Why Health Savings Should be Part of Your Retirement Plan
Reading time: 3 minutes
Early to bed and early to rise, the saying goes, makes you healthy, wealthy, and wise. Unfortunately staying healthy takes more wealth than many people realize as they plan for retirement.
The cost of health care is sky rocketing, from the cost of medications to insurance premiums that increase annually. And because people are living longer, retirees may have 30 or 40 years of paying these costs.
Fidelity Investments recently released data that estimated that the average 65-year-old couple will need a whopping $280,000 just to cover Medicare Part B and Part D premiums, Medicare Part C (Medigap or Medicare Advantage) premiums, and additional out-of-pocket costs. Although this amount is not necessarily needed in a lump sum, the mutual fund Vanguard and the Mercer Health and Benefit Center estimate that the average woman will need around $5,200 annually for all health care cost (excluding long-term care expenses).
And that is why health care costs need to be one of the considerations in your retirement saving planning.
One option that can help with health care costs today and in the future is a Health Savings Account. Created in 2003, HSAs are available to individuals who are covered by an eligible High Deductible Health Plan (HDHP). Three things characterize HDHPs:
- As the name says, the individual must pay a high deductible before benefits take effect.
- On the other hand, the premiums are typically lower.
- Individuals who are covered by an eligible HDHPs can contribute to an HSA, where they can bank money that can be spent on deductibles and out-of-pocket medical expenses. Contributions to the HSA are deductible on the owner’s tax return or through an employer’s cafeteria plan or both. Many employers even contribute an amount on behalf of the employee due to the savings in premium cost.
The maximum contributions to an HSA depend on what type of eligible HDHP under which an individual is covered. In 2019, for a single coverage HDHP, the maximum contribution is $3,500; while a family HDHP has a maximum contribution of $7,000. If an individual attains age 55 during the calendar year, an additional $1000 contribution is allowed under either type of coverage.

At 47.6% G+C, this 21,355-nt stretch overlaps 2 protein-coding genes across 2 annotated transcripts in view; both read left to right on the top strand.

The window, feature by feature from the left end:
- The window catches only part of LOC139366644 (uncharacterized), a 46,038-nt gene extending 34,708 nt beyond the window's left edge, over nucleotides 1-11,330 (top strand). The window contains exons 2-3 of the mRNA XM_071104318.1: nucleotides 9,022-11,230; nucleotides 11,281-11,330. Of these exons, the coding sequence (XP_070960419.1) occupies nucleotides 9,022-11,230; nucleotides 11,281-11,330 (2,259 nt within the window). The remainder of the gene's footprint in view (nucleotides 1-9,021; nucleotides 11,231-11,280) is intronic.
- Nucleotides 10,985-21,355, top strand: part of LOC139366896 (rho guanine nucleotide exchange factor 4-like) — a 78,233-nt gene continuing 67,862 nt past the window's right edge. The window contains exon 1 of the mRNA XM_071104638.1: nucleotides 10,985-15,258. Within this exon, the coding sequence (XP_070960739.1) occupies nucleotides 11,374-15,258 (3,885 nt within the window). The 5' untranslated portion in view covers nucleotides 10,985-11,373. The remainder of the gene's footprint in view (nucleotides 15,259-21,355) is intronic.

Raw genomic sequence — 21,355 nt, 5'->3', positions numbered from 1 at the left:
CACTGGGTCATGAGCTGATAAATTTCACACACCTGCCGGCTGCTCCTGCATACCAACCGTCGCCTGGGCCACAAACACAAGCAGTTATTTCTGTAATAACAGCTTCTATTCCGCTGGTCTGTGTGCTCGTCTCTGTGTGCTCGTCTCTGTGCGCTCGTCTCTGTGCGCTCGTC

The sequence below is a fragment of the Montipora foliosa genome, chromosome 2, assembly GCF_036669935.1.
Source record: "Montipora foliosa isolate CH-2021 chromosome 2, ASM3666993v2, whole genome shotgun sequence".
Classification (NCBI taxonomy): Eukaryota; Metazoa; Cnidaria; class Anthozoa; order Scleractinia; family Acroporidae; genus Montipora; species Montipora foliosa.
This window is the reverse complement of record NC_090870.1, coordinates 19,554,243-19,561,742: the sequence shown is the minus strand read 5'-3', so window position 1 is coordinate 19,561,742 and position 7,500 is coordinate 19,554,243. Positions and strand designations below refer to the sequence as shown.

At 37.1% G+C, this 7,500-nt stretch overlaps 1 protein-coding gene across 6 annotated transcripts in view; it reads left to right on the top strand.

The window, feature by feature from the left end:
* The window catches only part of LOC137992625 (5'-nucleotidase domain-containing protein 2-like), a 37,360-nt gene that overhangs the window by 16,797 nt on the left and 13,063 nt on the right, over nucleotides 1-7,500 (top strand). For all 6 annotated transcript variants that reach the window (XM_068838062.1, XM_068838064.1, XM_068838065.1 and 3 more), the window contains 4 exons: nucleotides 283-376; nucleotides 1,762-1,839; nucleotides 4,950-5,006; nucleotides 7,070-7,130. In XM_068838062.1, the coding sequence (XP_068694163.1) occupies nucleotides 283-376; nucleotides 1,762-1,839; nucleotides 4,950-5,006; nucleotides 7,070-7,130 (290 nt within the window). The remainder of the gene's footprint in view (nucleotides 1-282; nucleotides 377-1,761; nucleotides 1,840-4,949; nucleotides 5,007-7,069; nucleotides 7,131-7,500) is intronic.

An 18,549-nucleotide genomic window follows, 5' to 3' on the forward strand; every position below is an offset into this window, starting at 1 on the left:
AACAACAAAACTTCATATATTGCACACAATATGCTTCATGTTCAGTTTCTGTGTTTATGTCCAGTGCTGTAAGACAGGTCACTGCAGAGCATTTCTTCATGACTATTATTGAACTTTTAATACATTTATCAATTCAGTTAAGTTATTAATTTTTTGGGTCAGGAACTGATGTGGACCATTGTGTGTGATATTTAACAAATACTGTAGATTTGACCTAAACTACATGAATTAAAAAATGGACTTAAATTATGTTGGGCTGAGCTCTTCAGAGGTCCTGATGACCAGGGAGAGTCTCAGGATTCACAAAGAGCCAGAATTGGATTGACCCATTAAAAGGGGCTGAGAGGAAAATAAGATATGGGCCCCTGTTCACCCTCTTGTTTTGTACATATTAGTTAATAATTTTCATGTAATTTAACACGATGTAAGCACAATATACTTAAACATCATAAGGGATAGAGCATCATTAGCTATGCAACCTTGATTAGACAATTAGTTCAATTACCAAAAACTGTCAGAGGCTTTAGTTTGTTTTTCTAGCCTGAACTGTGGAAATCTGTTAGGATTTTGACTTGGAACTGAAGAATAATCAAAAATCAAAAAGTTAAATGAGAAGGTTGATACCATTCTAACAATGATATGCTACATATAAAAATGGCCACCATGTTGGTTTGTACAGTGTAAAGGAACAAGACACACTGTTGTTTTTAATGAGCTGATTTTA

When determining whether to contribute to a retirement plan or HSA, many are choosing to fully fund their HSAs first. One reason is that HSA contributions are deductible as mentioned earlier. Earnings on contributions also grow on a tax-deferred basis just like retirement plans. The bigger benefit, however, is that distributions are tax-free if used for qualifying medical expenses incurred any time after the HSA has been established. Some examples of medical expenses include: doctor visits, hospitalization, prescriptions, and long-term care (Read the complete list in IRS Publication 502). If distributions are not used for medical expenses, the distribution is taxable and subject to penalties. Penalties are eliminated for non-medical expense distributions taken after the accountholder reaches age 55. At that point the distribution is still taxable, but no penalty is assessed.
Unlike saving reimbursement plans such as flexible spending accounts, an HSA account holder never forfeits amounts not used. Instead the funds remain in the HSA growing year after year until needed. With the tax deduction benefit and tax-deferred growth on earnings, it is easy to see the similarities between HSAs and retirement plans.
With many Americans currently saving between 3 to 4% of their annual income, HSAs are a viable option. As an example, if an individual earning $80,000 annually, saving at the rate of 3.5%, this would equal about $2,800. Often, Americans do not have the luxury of contributing more than $2,800 to any other account. Increasingly, many are choosing to fully contribute to their HSAs before contributing to a tax-advantaged retirement savings account because of the double benefits.
The double benefit of an HSA provides a versatile savings vehicle for wealth building and coverage for future health expenses.
At Entrust, we administer HSAs as well as Traditional, Roth, SEP and SIMPLE IRAs, and ESAs to allow our investors to maximize their retirement savings by utilizing all the tools available to them. For more details regarding HSAs or the other account types, visit our Learning Center. If you have any questions regarding HSAs or any of these accounts, feel free to contact us directly at 800-392-9653, option 2 or request a free consultation.